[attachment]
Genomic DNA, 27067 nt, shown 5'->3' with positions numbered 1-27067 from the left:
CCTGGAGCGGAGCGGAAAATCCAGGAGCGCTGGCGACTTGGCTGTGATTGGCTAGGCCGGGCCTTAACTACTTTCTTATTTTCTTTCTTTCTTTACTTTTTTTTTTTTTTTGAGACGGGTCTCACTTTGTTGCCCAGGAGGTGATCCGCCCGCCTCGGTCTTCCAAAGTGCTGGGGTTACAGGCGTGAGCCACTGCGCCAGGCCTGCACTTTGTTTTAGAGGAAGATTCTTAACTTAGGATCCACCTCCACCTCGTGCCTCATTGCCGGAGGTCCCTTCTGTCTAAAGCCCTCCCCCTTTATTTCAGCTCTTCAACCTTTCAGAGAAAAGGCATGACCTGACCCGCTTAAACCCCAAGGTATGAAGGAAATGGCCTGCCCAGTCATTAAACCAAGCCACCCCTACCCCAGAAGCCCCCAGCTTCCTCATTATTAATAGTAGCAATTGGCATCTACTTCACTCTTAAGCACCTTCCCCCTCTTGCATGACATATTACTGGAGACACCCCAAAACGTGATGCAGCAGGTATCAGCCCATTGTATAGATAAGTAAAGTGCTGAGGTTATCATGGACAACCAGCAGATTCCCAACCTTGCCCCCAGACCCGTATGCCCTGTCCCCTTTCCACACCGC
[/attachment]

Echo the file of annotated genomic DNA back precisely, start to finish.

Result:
Genomic DNA, 27067 nt, shown 5'->3' with positions numbered 1-27067 from the left:
CCTGGAGCGGAGCGGAAAATCCAGGAGCGCTGGCGACTTGGCTGTGATTGGCTAGGCCGGGCCTTAACTACTTTCTTATTTTCTTTCTTTCTTTACTTTTTTTTTTTTTTTGAGACGGGTCTCACTTTGTTGCCCAGGAGGTGATCCGCCCGCCTCGGTCTTCCAAAGTGCTGGGGTTACAGGCGTGAGCCACTGCGCCAGGCCTGCACTTTGTTTTAGAGGAAGATTCTTAACTTAGGATCCACCTCCACCTCGTGCCTCATTGCCGGAGGTCCCTTCTGTCTAAAGCCCTCCCCCTTTATTTCAGCTCTTCAACCTTTCAGAGAAAAGGCATGACCTGACCCGCTTAAACCCCAAGGTATGAAGGAAATGGCCTGCCCAGTCATTAAACCAAGCCACCCCTACCCCAGAAGCCCCCAGCTTCCTCATTATTAATAGTAGCAATTGGCATCTACTTCACTCTTAAGCACCTTCCCCCTCTTGCATGACATATTACTGGAGACACCCCAAAACGTGATGCAGCAGGTATCAGCCCATTGTATAGATAAGTAAAGTGCTGAGGTTATCATGGACAACCAGCAGATTCCCAACCTTGCCCCCAGACCCGTATGCCCTGTCCCCTTTCCACACCGC